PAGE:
Make chemically neutral;
She neutralized the solution


Can neutralise be used in a military context?

Yes, it can mean to render a threat or force ineffective in a military context.

What does neutralize mean?

Neutralize has the same meaning as neutralise, to render something ineffective or harmless.

How do you spell neutralize in American English?

In American English, it is spelled as 'neutralize.'

Can neutralise be used in everyday language?

Yes, it can be used to mean counterbalancing or negating an effect in everyday language.

What does neutralise mean?

Neutralise means to make something ineffective or harmless.

Is neutralize commonly used in American scientific literature?

Yes, it's commonly used in American English, especially in scientific contexts.

Is there a difference in meaning between neutralise and neutralize?

No, they have the same meaning but different spellings based on British and American English.

What is an example of neutralising an acid?

Adding a base like baking soda to vinegar is an example of neutralising an acid.

Is neutralize used in political contexts in the US?

Yes, in the US, it's used in political or military contexts to indicate making threats harmless.

Do neutralise and neutralize have the same pronunciation?

Yes, they are pronounced the same way.

What is the American English variant of neutralise?

The American English variant is 'neutralize.'

Do neutralise and neutralize have the same grammatical usage?

Yes, they are used the same way grammatically in sentences.

How do you spell neutralise in British English?

In British English, it is spelled as 'neutralise.'

Can neutralise be used metaphorically?

Yes, it can be used metaphorically to indicate making an argument or effect ineffective.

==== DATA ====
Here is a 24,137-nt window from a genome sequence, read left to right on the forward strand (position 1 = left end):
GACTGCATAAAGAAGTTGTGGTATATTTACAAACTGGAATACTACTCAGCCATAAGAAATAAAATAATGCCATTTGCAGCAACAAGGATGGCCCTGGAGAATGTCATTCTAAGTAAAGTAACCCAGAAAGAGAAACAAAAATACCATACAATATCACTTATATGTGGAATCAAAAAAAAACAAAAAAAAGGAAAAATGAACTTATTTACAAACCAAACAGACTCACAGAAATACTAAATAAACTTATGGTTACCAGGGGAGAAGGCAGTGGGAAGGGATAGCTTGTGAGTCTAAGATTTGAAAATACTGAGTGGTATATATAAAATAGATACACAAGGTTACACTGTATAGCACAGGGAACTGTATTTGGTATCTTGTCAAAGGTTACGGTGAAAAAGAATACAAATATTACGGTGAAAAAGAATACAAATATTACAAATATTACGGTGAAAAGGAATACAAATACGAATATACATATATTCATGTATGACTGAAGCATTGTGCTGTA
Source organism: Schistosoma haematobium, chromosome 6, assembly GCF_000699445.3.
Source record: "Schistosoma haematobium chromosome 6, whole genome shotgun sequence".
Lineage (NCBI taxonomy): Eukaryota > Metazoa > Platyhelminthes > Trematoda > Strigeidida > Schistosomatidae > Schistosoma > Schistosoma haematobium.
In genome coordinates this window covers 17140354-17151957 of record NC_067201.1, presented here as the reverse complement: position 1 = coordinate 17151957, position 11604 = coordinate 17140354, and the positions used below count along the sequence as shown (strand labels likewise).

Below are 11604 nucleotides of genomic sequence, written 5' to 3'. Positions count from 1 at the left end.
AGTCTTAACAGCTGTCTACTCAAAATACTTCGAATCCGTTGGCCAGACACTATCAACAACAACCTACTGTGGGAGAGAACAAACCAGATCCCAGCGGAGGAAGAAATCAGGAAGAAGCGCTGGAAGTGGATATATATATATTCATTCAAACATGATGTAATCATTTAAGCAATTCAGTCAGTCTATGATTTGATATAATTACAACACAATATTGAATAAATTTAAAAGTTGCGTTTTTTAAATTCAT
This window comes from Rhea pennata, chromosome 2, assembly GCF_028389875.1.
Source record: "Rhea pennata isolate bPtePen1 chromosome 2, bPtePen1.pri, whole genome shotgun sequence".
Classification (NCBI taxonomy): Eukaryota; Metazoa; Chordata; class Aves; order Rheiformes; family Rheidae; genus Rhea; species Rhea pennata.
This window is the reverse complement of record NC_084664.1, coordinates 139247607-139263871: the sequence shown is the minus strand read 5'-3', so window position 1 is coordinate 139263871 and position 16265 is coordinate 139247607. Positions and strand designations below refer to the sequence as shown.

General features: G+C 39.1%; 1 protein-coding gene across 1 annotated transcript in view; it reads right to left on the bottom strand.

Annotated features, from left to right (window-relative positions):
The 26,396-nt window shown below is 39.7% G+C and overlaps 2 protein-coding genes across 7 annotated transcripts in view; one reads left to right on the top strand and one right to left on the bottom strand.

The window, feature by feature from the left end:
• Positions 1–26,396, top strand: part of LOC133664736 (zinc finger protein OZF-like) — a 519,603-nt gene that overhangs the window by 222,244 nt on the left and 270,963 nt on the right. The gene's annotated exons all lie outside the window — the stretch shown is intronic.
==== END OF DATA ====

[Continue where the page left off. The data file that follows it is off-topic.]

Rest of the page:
Are neutralise and neutralize interchangeable?

Yes, they are interchangeable, with the choice of spelling depending on the variant of English being used.

Can neutralize be used in a legal context?

Yes, it can be used to mean making a legal threat or challenge ineffective.

What is the British English variant of neutralize?

The British English variant is 'neutralise.'

Is neutralize used in environmental contexts?

Yes, it can be used in environmental contexts, like neutralizing pollutants.

Can neutralise be used in a psychological context?

Yes, it can be used to mean making an emotional response or trauma ineffective.

Is neutralize used in medical contexts in the US?

Yes, it's used in medical contexts to indicate making a pathogen or toxin harmless.
About Author
Written by
Janet White
Janet White has been an esteemed writer and blogger for Difference Wiki. Holding a Master's degree in Science and Medical Journalism from the prestigious Boston University, she has consistently demonstrated her expertise and passion for her field. When she's not immersed in her work, Janet relishes her time exercising, delving into a good book, and cherishing moments with friends and family.
Edited by
Harlon Moss
Harlon is a seasoned quality moderator and accomplished content writer for Difference Wiki. An alumnus of the prestigious University of California, he earned his degree in Computer Science. Leveraging his academic background, Harlon brings a meticulous and informed perspective to his work, ensuring content accuracy and excellence.